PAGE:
Albatros D.III Oeffag 253
Eduard, 1/48 scale
u m m a r y
||Eduard Kit No. 84152 - Albatros D.III Oeffag 253 "Weekend Edition"
|Contents and Media:
||Olive coloured plastic parts; markings for one aircraft.
||USD$19.95 plus shipping available online from Eduard's website
and specialist hobby retailers worldwide
Well moulded parts with no sink marks or ejection pins marring the finished product; sharply defined detail; excellent overall accuracy; decals with perfect registration and minimal carrier film; inclusion of stencil data.
No elevator control horns.
The excellent fit of parts and the simplicity of the design make this an ideal “Weekend Edition” kit. There is no convoluted livery and the lack of photo etched parts allow for a straightforward and trouble-free build. Despite being supplied with “only” the basic plastic items, the kit builds up into an excellent replica of this famous fighter and does so at a budget price.
Eduard's 1/48 scale Albatros D.III Oeffag 253 Weekend Edition
is available online from Squadron.com
The most popular fighters flown by the Austro-Hungarian Luftfahrtruppe were the various forms of Albatros D.III built by the Oesterreichische Flugzeugfabrik AG.
They came at a time when the treacherous Brandenburg D.I “star strutter” had to face the ever increasing might of the Italians. Fortunately the Oeffag was farsighted enough to make their licence built machines sturdier than their German counterparts. Not only were the wings made stronger but its airframe was bolstered as well. This meant that the aircraft could be powered by engines of increasing horsepower.
When the first D.III (Oef) fighters reached the Front in June 1917, they were met with an enthusiastic response. They had a far better rate of climb than the Brandenburg D.I and also possessed superior manoeuvrability.
Initial types were powered by the Daimler 185 hp engine and eventually culminated in the improved 225 hp version in May 1918.
This release represents the Albatros D.III Oeffag 253 and is an ideal candidate for the “Weekend Edition” range. By omitting photo etched parts and complicated colour schemes, the modeller is able to build a subject quickly, easily, and with a minimum of fuss.
Inside the box we get the familiar set of 5 high quality sprues that accompanied previous “Oeffag” releases. As befits the “no frills” boxing, there are markings for only a single aircraft on the well printed decal sheet.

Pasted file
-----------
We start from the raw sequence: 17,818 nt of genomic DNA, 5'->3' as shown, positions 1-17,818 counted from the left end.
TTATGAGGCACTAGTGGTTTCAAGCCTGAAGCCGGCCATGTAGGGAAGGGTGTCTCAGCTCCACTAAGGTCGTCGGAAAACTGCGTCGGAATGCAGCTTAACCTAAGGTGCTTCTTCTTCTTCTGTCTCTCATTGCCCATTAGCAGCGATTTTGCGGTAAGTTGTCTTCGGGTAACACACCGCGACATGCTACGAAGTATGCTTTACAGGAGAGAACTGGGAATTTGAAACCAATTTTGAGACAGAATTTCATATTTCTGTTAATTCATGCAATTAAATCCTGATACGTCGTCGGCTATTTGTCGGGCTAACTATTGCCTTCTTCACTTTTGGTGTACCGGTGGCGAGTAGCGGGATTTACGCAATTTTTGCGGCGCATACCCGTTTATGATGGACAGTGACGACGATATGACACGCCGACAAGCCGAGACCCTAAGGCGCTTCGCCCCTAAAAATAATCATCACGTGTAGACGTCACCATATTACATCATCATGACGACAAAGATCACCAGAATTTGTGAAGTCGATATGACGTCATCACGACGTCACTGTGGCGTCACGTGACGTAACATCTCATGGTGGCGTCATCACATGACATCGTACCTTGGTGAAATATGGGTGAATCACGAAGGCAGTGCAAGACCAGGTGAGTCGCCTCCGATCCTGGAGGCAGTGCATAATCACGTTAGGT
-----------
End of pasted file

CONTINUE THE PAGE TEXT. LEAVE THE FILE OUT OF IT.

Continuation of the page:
Construction starts with the engine and this 14 part assembly is the same competent design we first saw in Eduard’s Fokker D.VII (MAG).
Some moulded structural detail can be found on each of the inner fuselage halves and to this is added a further 24 items to complete a nicely detailed cockpit area. An impressive assortment of instrument faces can be sourced from the decal sheet but those wanting seatbelts are best directed towards this manufacturer’s photo etched accessories.
The wings are a good example of the high quality of engineering seen throughout the product. Here we see a subtle representation of the stitching which can be found on each of the well defined flying surfaces. Also present are the ply formers along the leading edge and the strips around the trailing periphery. These areas really show the level of research that has gone into this kit.
The latter is perhaps a bit too exaggerated and this can also be said about the height of the rib locations. Nonetheless, these features will be less noticeable under a coat or two of paint.
Rudder, elevator and ailerons are all separate parts with the latter having moulded on actuators. This makes animating your subject a breeze. Kudos should also be directed at Eduard for including the characteristic “washout” to the ailerons. The radiator will pose no problems either as this has been skilfully incorporated into the upper wing.
Elevator control horns were catered for as photo etched parts in the earlier “ProfiPACK” releases. Sadly there are no plastic substitutes included here and cunningly the instructions do not show any of the associated rigging in this area.
The fuselage detailing is quite exquisite and clearly shows the method of attaching the ply sheets. These were butt jointed as opposed to the scarf joints used by Albatros. One anomaly that’s simple to fix is the extra hatch that Eduard have mistakenly added under the starboard cockpit opening. This doesn’t appear on period photographs but is easy enough to sand off.
All of the smaller items carry the same sharp, crisp detail that is found elsewhere in the kit, with the struts, undercarriage legs, and wheels being particularly well rendered.
Albatros D.III (Oef) 253.36, Flik 56/J, August 1918.
The single decal sheet is superbly printed with excellent definition and what looks to be good colour density. The carrier film is very thin and is kept to a minimum around the edge of the design. Stencil data, logos and the aforementioned instrument faces complete the very comprehensive package.
As the fuselage marking suggests, this machine was the mount of Oblt. Othmar Wolfan. He gained his single victory in this aircraft after downing a Sopwith Camel on 1st August 1918. Just over a month later he was hospitalised from a crash which forced him to sit out the rest of the war.
These “Weekend Edition” don’t contain any photo-etched parts, resin, or multiple colour schemes.
This allows them to be priced competitively compared to other releases. The result is a “no frills” kit that provides for a quick and simple build while still allowing the modeller to produce a quality result straight from the box.
Thanks to Eduard for the sample
Review Text and Images Copyright © 2010 by Rob Baumgartner
Page Created 1 June, 2011
2 June, 2011
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